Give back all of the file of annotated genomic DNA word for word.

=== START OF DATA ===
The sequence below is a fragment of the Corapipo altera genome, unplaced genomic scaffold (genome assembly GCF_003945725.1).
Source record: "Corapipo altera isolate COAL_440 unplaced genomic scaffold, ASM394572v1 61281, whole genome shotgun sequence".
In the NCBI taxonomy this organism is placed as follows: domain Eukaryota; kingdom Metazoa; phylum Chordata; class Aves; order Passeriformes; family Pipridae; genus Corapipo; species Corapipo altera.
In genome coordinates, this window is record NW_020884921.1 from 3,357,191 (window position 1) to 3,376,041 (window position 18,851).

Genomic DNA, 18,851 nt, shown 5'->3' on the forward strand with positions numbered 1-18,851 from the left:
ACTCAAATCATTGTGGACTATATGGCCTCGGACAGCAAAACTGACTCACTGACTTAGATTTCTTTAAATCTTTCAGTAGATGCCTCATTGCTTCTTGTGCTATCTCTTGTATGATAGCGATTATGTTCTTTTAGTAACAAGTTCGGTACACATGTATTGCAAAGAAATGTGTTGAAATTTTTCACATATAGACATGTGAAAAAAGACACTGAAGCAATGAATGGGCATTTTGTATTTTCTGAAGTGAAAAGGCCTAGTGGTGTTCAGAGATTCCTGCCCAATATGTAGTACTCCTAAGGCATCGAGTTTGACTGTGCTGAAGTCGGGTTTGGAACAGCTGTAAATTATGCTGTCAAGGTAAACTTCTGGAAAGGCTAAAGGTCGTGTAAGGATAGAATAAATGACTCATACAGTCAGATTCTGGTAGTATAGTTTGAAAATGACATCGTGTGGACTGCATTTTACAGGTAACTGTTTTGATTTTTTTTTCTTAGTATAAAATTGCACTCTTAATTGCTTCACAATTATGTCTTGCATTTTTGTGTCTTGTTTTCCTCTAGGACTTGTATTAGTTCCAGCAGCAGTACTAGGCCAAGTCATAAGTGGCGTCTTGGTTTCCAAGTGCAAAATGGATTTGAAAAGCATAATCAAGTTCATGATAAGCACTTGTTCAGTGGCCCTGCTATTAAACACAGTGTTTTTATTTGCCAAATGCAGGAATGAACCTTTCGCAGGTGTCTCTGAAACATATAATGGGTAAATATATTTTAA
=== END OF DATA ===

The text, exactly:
The sequence below is a fragment of the Corapipo altera genome, unplaced genomic scaffold (genome assembly GCF_003945725.1).
Source record: "Corapipo altera isolate COAL_440 unplaced genomic scaffold, ASM394572v1 61281, whole genome shotgun sequence".
In the NCBI taxonomy this organism is placed as follows: domain Eukaryota; kingdom Metazoa; phylum Chordata; class Aves; order Passeriformes; family Pipridae; genus Corapipo; species Corapipo altera.
In genome coordinates, this window is record NW_020884921.1 from 3,357,191 (window position 1) to 3,376,041 (window position 18,851).

Genomic DNA, 18,851 nt, shown 5'->3' on the forward strand with positions numbered 1-18,851 from the left:
ACTCAAATCATTGTGGACTATATGGCCTCGGACAGCAAAACTGACTCACTGACTTAGATTTCTTTAAATCTTTCAGTAGATGCCTCATTGCTTCTTGTGCTATCTCTTGTATGATAGCGATTATGTTCTTTTAGTAACAAGTTCGGTACACATGTATTGCAAAGAAATGTGTTGAAATTTTTCACATATAGACATGTGAAAAAAGACACTGAAGCAATGAATGGGCATTTTGTATTTTCTGAAGTGAAAAGGCCTAGTGGTGTTCAGAGATTCCTGCCCAATATGTAGTACTCCTAAGGCATCGAGTTTGACTGTGCTGAAGTCGGGTTTGGAACAGCTGTAAATTATGCTGTCAAGGTAAACTTCTGGAAAGGCTAAAGGTCGTGTAAGGATAGAATAAATGACTCATACAGTCAGATTCTGGTAGTATAGTTTGAAAATGACATCGTGTGGACTGCATTTTACAGGTAACTGTTTTGATTTTTTTTTCTTAGTATAAAATTGCACTCTTAATTGCTTCACAATTATGTCTTGCATTTTTGTGTCTTGTTTTCCTCTAGGACTTGTATTAGTTCCAGCAGCAGTACTAGGCCAAGTCATAAGTGGCGTCTTGGTTTCCAAGTGCAAAATGGATTTGAAAAGCATAATCAAGTTCATGATAAGCACTTGTTCAGTGGCCCTGCTATTAAACACAGTGTTTTTATTTGCCAAATGCAGGAATGAACCTTTCGCAGGTGTCTCTGAAACATATAATGGGTAAATATATTTTAA